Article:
On the 3rd of March, 2015, NVIDIA may release their first virtual reality headset. Like NVIDIA SHIELD and the NVIDIA SHIELD Tablet, this device could be the center player for NVIDIA technology in its own unique field. Here lies the opportunity for NVIDIA to place their own “VR Direct” systems in the spotlight. Here lies the opportunity for NVIDIA to beat Oculus VR to the punch with a real working VR headset, one that works with Tegra processors, NVIDIA G-Sync, or both!
It doesn’t make one whole heck of a lot of sense for NVIDIA to place both NVIDIA G-Sync and NVIDIA Tegra mobile processors in on the same device. It doesn’t make sense, that is, unless this is the next step in the company’s bid to connect the mobile and the PC universe for gaming.
Look at what they’ve done already with NVIDIA GRID gaming. You can play a full-powered AAA PC game on your SHIELD Tablet from basically anywhere in the world, just so long as you have an internet connection.
Back when we first heard about NVIDIA G-Sync, NVIDIA invited three of the biggest names in game development onstage.
John D Carmack, Johan Andersson, and Tim Sweeney spoke about NVIDIA G-Sync. Sweeney specifically suggested that his first experience with G-Sync was like the first time he used an iPhone – that it was game-changing for the entire industry.
Just this past week, Sweeney suggested that 2015 will be a real “watershed” year for virtual reality. He also suggested that virtual reality would eventually “change the world.”
NVIDIA’s VR Direct concentrates in several areas, one of them – perhaps the most important of them – being Low Latency. NVIDIA G-Sync places a graphics processing unit in a display to sync with the GPU in your PC for near-perfect graphics delivery.
What if the event NVIDIA has planned for the 3rd isn’t another SHIELD Tablet?
“More than five years in the making, what I want to share with you will redefine the future of gaming.” – NVIDIA CEO Jen-Hsun Huang
What if what we’re talking about here is a head-mounted display? One that works with virtual reality?
We’ll be at GDC 2015 the whole week long. Follow the action in our GDC 2015 tag portal.
On the 13th of January, NVIDIA’s Brian Burke tweeted about a Fudzilla News story suggesting that they saw 2015 as a year “all about 4K and VR” – and NVIDIA G-Sync.
NVIDIA already has experience with eyewear. Back in July of 2013, NVIDIA’s Douglas Lanman and David Luebke presented a strange contraption that used Near-eye light field displays to create a stereoscopic 3D experience.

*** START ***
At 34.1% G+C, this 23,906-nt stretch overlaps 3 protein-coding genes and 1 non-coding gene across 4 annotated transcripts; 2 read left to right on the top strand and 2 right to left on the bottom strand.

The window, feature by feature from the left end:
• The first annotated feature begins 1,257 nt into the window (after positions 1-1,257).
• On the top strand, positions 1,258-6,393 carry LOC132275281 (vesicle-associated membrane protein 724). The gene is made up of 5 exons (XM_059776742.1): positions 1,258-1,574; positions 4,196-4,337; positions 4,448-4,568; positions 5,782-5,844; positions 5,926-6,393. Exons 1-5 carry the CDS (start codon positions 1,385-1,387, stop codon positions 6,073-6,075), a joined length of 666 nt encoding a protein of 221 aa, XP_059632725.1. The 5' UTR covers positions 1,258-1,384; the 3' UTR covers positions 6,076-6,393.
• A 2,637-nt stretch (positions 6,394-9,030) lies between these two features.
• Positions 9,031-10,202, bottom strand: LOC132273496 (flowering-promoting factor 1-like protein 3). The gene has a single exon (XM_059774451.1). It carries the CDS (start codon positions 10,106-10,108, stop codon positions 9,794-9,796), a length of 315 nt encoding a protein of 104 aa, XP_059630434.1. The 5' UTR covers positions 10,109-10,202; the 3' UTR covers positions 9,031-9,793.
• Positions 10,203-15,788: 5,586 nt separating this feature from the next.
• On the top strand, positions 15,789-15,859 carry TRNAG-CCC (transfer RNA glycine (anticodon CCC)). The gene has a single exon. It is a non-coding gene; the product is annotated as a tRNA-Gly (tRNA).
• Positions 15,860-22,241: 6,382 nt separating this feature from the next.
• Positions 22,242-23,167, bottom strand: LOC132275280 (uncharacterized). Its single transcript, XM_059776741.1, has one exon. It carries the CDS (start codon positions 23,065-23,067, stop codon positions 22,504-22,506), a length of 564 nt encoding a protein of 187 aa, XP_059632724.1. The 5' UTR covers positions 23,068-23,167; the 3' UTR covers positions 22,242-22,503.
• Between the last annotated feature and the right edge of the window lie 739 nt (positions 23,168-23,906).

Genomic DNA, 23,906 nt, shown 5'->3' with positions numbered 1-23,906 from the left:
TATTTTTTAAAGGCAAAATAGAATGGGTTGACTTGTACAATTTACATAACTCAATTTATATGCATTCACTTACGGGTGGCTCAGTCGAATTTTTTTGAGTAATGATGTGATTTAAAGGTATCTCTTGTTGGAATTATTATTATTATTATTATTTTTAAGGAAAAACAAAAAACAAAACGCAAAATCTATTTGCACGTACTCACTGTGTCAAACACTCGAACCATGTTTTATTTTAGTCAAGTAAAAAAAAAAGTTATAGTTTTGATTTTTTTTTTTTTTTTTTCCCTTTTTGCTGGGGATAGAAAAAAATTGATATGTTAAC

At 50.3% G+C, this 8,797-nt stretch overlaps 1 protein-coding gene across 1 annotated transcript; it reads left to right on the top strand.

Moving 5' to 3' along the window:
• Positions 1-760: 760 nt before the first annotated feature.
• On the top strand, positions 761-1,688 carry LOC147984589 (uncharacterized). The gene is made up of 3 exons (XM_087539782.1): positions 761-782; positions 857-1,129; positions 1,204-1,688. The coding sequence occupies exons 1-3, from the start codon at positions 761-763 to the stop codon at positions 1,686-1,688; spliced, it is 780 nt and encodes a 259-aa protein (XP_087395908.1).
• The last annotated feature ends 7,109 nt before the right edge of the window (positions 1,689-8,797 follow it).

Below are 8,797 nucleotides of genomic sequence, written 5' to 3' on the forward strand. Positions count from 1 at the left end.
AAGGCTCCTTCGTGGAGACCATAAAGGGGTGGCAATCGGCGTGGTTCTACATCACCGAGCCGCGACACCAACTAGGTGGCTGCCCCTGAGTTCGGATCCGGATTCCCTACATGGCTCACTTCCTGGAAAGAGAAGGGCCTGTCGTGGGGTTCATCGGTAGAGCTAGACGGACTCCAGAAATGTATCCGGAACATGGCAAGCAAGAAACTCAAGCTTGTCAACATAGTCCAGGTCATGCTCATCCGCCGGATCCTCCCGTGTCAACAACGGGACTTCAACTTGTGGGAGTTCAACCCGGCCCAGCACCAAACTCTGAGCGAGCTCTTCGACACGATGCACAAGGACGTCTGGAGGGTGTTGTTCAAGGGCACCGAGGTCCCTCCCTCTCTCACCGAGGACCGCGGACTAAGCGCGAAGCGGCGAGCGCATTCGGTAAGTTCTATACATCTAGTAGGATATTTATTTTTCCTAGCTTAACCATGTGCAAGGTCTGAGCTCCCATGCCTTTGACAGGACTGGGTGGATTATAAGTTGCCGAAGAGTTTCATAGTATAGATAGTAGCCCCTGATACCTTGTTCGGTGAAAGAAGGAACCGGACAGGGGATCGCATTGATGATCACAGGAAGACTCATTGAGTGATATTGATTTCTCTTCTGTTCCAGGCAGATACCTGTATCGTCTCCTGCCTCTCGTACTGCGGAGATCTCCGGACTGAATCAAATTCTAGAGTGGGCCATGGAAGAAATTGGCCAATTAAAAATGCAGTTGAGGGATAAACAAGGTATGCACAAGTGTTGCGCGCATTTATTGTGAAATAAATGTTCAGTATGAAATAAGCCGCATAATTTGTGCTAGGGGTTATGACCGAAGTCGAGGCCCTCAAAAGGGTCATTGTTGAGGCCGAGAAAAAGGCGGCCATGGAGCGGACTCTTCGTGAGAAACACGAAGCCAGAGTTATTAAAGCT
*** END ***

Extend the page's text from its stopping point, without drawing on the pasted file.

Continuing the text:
Above you’ll see this headset in action via NVIDIA Research. Tiny lights shine at your eyes and you see a 3D image. Not exactly what we’re expecting from NVIDIA in the near future – but it’s a means to an end.
To our knowledge – thus far – Oculus VR has not used NVIDIA GeForce VR optimizations in demoes for the press. While they may be testing it all out behind the scenes, they’ve not made use of all the NVIDIA VR Direct features you see here, as first revealed back in September of 2014 by NVIDIA.
VR Direct is a system for NVIDIA graphics cards to optimize the following features:
• Low Latency
• VR SLI
• VR DSR
• Auto Asynchronous Warp
• Auto Stereo
While even our experience of Unreal Engine 4’s Oculus demo was impressive way back then, NVIDIA’s VR Direct optimizations were not yet rolling full-stride.
But that WAS Oculus VR at that NVIDIA event. And every time we’ve gotten a demo of an Oculus developer unit headset, they’ve been running on NVIDIA graphics cards. Even Crescent Bay at CES 2015.
Could a VR headset be what NVIDIA needs to “redefine the future of gaming?”
Using the NVIDIA Tegra X1 processor and NVIDIA’s latest in virtual reality graphics processing knowhow, a VR headset that’s ready to be sold to the public before Oculus Rift – that’d be a real wallop.
The Dawn of Mobile VR is set to take place at GDC this next week with John Carmack. He’ll be speaking about Gear VR mostly, we suspect, since the Samsung headset is made with Oculus VR technology.
We’ll also see the session called “VR Direct: How NVIDIA Technology is Improving the VR Experience (Presented by NVIDIA).” That’s going to be lead by Nathan Reed, Developer Technology Engineer, NVIDIA.
“In this talk,” the description of the GDC chat reads, “we’ll show how developers can use NVIDIA GPUs and VR Direct to improve the gaming experience on the Oculus Rift and other VR headsets.”
Is this “other VR headset” NVIDIA’s own?
We’re crossing our fingers!